Newer firearms have a transfer bar that is only put into position to fire when the trigger is pulled, and it is safe to load all chambers. They are slower to reload than double-action and semi-auto pistols. Older models may need some TLC as springs are subject to wear and tear and may even break.

Newer models, like Ruger makes, are very strong and, if kept clean, will serve several generations without fail. Some are available with two cylinders for optimal ammunition use. Easily changeable cylinders like 357 mag to 9mm, 45 ACP to 45 Colt, or 44 Special to 44-40 offer a wide field of ammunition to choose from.

They can be both powerful and reliable if kept clean and serviceable. If you have an older weapon that you aren’t sure about firing, have a competent gunsmith check it out. Many single actions are used for hunting and can take large game. Check with your state laws.

Related: What To Do When Gun Control Gets Really Bad

Firearms for Emergency and SHTF Situations#2. Double-action revolvers are also chambered in many calibers. They have served in both military and police roles for over a century. They offer reliability, and one trigger pull results in two actions (cock the hammer and fire).

They are easier to reload than single actions, especially with speed loaders. With a little practice, they can be reloaded in the dark simply by feel. Revolvers are also both powerful and reliable if kept clean and serviceable.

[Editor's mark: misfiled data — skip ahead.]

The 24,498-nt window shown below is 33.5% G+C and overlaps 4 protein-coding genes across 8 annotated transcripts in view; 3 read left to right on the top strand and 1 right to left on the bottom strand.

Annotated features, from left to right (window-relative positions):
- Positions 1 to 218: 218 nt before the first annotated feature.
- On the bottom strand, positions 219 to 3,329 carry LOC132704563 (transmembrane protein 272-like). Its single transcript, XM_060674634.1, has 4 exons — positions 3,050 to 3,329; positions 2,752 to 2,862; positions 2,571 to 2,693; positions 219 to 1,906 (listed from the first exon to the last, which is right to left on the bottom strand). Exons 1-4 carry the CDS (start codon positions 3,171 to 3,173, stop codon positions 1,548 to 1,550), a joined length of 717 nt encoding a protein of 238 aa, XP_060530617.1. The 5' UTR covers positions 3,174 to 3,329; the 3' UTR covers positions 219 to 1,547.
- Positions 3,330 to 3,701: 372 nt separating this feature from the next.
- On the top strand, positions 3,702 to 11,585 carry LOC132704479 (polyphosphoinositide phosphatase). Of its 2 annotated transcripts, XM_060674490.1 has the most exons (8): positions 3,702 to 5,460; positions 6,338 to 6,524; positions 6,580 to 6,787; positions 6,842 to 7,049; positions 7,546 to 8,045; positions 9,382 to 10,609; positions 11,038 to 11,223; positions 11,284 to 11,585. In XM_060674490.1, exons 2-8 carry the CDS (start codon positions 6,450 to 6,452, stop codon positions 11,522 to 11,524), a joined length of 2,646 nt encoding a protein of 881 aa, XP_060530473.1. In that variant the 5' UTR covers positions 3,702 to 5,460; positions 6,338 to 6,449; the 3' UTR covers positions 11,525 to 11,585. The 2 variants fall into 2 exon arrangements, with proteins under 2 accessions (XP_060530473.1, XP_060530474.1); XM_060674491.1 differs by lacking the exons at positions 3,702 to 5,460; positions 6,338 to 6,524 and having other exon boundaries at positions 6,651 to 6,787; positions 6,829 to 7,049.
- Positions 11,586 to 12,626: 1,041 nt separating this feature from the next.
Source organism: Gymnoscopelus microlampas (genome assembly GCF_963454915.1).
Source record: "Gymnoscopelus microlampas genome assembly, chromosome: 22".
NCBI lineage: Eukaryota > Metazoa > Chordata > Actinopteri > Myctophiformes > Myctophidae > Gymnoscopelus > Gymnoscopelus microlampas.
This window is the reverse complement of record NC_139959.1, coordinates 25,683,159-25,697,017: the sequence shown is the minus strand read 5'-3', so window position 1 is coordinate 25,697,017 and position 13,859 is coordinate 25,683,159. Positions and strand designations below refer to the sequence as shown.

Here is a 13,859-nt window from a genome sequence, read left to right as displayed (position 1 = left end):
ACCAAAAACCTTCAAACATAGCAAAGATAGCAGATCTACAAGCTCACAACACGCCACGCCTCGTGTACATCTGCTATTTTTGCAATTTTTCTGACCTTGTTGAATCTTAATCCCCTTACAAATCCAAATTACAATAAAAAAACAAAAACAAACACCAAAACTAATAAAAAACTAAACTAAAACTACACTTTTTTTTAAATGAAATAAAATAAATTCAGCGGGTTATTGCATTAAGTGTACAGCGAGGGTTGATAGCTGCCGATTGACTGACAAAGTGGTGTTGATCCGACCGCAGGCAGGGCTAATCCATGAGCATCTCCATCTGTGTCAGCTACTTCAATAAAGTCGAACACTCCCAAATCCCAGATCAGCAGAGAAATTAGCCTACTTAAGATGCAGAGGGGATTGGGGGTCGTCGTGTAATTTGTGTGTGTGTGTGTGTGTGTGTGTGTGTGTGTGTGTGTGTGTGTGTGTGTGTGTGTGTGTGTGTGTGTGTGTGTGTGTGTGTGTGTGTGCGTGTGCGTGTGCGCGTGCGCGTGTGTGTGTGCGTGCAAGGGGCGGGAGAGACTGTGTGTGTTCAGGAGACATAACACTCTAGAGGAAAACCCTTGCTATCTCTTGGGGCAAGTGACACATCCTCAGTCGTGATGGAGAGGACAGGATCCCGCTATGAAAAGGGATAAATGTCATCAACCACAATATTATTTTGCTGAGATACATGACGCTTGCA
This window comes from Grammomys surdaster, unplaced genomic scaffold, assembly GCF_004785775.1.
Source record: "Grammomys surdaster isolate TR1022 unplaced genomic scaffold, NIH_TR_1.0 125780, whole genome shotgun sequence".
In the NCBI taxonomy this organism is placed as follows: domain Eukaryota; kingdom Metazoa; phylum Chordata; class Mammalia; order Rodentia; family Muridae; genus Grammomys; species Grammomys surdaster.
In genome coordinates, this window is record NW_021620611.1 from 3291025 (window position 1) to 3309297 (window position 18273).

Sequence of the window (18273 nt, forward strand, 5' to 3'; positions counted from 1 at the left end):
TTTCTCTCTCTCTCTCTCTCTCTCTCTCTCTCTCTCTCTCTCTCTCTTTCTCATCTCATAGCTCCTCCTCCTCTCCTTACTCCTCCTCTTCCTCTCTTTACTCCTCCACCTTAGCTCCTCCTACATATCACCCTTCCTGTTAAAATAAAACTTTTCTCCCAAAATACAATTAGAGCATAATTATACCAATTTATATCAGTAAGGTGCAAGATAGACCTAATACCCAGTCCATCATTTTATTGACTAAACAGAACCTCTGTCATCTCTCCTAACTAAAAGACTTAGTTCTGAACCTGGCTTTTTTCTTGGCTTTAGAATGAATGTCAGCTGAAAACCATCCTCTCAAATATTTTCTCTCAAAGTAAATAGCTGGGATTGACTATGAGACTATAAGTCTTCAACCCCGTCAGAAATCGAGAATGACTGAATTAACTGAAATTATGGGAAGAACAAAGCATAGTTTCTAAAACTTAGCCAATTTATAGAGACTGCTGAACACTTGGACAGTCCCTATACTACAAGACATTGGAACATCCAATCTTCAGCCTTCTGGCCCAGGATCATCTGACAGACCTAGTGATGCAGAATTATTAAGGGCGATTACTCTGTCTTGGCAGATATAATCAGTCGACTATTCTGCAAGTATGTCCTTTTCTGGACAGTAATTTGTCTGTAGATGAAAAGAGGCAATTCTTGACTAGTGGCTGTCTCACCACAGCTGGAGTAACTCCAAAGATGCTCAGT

Firearms for Emergency and SHTF Situations#3. Semi-autos are quite popular. Some from quality gunmakers are quite reliable; others, like some cheap imported copies, are not quite so good. Normally, they are slower to get back into action if a malfunction occurs.

Practice with your firearm makes all the difference in learning to clear a jam and return the firearm to full function. Most “malfunctions” are not the gun’s fault but the user, who forgets to chamber a round or fails to effectively disengage a safety.

Related: DIY Gun Solvent

#4. A muzzle flash is a product of powder still burning as it leaves the muzzle of the firearm. In the dark, this destroy the eyes’ ability to quickly recover, but it does light up a potential target for an instant. Soldiers and police have been taught to shoot in the dark with this technique. It does have a drawback, however, in that it gives the shooter’s position away.

#5. The type and style of a firearm are important to know so that the user understands how to use it and feels comfortable using that make and model. The bottom line in any shooting is bullet placement (accuracy) and bullet performance.

I’d suggest buying cheaper ammunition so that there are more opportunities to practice with it and then more expensive “personal defense” ammunition to take into consideration bullet performance.

#6. Overpenetration (rounds going through multiple walls) with the unintended consequence of hurting someone in the next room or apartment or outside should always be a consideration. Intimate knowledge of the ammunition you are using is key to keeping innocent bystanders safe.

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Larry Hurth
By Larry Hurth May 28, 2019 08:19
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57 Comments

  1. miner May 28, 13:33

    If you plan on using whatever ammo you can find after SHTF for hunting, not personnel defense, you might consider the Thompson Contender. It has many different caliber barrels that can be switched, for multiple calibers.
    Just saying…

    Reply to this comment
    • The Ohio Prepper May 29, 02:41

      Miner,

      If you plan on using whatever ammo you can find after SHTF for hunting, not personnel defense, you might consider the Thompson Contender.